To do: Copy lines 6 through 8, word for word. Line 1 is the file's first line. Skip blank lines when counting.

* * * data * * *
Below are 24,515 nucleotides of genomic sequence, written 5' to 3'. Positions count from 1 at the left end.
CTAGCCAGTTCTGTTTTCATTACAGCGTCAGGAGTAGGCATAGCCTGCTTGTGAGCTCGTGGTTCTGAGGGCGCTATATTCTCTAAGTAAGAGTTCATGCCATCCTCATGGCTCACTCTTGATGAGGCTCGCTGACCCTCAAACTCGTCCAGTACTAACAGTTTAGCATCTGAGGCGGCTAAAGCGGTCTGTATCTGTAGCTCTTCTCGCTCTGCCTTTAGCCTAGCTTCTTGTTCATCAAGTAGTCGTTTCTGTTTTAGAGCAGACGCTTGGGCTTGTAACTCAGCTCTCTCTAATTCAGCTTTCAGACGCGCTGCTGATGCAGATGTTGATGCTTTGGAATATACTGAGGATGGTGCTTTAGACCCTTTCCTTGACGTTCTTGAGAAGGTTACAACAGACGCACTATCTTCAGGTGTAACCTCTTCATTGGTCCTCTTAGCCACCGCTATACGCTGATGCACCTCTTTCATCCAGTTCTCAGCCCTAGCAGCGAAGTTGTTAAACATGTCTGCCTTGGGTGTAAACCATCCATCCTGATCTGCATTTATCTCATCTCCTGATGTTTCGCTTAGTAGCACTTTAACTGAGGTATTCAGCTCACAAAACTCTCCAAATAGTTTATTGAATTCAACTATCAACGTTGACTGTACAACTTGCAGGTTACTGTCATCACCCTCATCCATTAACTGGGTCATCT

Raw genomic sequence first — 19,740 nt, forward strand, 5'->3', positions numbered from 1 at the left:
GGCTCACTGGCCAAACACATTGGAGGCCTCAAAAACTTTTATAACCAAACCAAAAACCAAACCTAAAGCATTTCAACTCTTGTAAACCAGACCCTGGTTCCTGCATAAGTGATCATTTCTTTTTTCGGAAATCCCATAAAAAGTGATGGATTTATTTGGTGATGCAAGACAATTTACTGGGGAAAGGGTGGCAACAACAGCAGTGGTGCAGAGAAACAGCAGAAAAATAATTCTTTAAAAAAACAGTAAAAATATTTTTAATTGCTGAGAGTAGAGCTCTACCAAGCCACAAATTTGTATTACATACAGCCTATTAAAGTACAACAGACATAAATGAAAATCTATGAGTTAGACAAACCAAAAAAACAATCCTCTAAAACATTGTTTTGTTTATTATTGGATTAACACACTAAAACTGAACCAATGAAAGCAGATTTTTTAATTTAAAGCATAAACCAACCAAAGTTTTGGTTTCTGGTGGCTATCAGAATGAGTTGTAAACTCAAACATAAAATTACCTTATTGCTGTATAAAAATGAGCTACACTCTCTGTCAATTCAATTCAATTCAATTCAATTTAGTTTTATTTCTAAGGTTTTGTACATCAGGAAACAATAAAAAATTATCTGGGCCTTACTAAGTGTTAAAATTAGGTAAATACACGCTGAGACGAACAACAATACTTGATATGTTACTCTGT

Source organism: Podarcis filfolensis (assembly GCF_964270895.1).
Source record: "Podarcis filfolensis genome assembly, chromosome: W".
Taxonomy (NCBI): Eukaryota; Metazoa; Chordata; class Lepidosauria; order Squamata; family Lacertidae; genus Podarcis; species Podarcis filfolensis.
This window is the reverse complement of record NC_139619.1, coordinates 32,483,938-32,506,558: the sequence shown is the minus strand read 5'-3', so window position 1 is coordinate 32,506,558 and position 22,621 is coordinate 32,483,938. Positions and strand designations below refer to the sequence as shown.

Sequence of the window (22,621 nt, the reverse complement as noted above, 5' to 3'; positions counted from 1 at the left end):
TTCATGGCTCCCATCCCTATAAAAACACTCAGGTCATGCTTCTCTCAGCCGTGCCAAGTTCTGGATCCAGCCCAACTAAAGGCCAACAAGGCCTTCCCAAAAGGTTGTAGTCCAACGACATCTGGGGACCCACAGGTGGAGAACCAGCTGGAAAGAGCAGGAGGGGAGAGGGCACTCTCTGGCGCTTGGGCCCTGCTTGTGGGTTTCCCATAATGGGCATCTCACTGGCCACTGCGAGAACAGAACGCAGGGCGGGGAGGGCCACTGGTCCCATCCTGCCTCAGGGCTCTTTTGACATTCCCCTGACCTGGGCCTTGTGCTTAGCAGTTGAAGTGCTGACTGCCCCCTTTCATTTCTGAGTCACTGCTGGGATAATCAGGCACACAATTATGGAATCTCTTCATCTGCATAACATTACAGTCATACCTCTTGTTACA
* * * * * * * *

Source record: "Podarcis filfolensis genome assembly, chromosome: W".
Taxonomy (NCBI): Eukaryota; Metazoa; Chordata; class Lepidosauria; order Squamata; family Lacertidae; genus Podarcis; species Podarcis filfolensis.
This window is the reverse complement of record NC_139619.1, coordinates 32,483,938-32,506,558: the sequence shown is the minus strand read 5'-3', so window position 1 is coordinate 32,506,558 and position 22,621 is coordinate 32,483,938. Positions and strand designations below refer to the sequence as shown.